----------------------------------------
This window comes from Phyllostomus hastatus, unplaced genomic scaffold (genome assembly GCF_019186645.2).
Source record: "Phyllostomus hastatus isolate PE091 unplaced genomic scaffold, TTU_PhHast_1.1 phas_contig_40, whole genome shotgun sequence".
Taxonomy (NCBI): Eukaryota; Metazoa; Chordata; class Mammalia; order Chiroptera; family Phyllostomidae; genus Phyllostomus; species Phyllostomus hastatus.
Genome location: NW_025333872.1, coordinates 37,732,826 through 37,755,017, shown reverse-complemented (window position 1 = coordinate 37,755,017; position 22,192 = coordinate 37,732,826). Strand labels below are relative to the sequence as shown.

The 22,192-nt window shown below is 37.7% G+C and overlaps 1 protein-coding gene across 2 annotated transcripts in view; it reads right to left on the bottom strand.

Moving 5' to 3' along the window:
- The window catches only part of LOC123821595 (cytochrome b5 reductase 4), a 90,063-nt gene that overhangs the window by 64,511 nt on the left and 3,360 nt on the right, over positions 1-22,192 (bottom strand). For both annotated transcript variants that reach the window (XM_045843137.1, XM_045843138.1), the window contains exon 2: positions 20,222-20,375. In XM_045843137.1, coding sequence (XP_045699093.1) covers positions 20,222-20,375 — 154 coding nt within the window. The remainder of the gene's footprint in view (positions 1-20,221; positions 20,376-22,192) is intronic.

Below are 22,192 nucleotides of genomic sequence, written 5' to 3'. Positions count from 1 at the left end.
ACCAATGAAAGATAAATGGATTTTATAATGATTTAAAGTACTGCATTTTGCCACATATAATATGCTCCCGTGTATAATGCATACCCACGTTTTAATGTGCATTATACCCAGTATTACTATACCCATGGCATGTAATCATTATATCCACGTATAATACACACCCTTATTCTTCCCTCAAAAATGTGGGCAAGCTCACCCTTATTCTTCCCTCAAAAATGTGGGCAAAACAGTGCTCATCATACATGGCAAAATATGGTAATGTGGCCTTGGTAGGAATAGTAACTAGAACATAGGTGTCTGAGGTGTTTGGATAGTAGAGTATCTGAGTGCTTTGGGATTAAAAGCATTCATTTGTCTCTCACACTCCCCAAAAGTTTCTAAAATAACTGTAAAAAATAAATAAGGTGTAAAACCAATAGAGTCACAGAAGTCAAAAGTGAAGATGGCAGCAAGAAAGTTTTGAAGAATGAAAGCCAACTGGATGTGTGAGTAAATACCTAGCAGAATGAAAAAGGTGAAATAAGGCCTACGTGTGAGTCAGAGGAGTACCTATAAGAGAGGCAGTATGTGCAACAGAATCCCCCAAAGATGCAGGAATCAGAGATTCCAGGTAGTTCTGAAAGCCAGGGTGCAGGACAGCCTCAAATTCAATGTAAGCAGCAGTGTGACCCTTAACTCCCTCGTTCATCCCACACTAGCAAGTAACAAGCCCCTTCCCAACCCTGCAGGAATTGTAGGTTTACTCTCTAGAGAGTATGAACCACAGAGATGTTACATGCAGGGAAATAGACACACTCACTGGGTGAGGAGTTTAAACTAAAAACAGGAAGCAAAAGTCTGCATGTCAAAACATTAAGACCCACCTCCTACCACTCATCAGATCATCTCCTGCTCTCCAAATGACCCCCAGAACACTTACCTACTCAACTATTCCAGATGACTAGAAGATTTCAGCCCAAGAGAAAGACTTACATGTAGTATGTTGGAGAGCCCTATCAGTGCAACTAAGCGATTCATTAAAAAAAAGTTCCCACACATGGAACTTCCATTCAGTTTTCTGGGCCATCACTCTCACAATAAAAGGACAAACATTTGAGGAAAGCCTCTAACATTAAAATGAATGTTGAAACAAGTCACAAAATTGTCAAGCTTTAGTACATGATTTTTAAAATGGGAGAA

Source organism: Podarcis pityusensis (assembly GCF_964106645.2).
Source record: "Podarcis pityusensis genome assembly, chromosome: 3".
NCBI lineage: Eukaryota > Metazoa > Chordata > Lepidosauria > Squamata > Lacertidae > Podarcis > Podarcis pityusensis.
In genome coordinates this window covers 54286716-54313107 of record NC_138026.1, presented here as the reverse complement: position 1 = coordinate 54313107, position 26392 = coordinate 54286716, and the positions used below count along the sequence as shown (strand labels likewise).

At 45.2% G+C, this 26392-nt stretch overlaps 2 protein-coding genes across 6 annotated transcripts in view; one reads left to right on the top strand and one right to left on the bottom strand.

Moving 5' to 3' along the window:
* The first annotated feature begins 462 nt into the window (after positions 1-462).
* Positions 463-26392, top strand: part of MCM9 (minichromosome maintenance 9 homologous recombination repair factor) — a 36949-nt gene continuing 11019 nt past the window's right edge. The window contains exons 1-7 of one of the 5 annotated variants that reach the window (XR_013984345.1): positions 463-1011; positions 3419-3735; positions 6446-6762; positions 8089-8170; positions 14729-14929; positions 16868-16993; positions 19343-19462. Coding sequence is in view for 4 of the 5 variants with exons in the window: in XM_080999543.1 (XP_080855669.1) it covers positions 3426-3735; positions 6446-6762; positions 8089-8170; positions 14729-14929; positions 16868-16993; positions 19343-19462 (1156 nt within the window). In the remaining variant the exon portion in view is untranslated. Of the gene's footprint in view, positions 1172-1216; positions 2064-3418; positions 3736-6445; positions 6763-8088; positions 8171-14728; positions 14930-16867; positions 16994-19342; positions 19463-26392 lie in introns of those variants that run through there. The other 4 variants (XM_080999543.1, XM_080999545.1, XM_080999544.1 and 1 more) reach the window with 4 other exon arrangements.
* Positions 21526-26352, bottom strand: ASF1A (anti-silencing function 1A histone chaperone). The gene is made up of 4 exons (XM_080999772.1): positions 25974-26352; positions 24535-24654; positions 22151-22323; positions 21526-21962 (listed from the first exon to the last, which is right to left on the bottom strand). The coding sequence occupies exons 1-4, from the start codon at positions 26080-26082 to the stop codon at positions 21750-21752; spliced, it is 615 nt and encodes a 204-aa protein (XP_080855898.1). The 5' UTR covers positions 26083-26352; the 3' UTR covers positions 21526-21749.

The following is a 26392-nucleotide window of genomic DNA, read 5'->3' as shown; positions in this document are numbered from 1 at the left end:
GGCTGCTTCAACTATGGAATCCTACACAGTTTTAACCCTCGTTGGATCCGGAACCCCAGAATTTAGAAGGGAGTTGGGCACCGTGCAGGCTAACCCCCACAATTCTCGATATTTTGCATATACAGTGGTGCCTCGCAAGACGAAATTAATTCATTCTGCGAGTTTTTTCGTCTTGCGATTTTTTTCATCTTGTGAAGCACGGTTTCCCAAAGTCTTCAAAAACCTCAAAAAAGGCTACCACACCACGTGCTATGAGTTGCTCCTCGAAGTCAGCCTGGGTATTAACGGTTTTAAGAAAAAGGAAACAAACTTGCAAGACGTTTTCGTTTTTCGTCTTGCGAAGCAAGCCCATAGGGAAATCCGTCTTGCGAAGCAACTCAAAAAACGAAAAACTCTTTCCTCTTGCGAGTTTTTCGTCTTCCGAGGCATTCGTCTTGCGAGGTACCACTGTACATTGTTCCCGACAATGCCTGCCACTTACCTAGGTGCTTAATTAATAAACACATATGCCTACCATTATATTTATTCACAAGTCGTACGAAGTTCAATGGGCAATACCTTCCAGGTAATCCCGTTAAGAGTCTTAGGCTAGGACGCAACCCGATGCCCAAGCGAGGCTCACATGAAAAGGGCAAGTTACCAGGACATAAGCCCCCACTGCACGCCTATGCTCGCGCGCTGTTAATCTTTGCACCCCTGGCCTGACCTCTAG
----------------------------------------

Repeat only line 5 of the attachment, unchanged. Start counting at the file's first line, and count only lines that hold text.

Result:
The 22,192-nt window shown below is 37.7% G+C and overlaps 1 protein-coding gene across 2 annotated transcripts in view; it reads right to left on the bottom strand.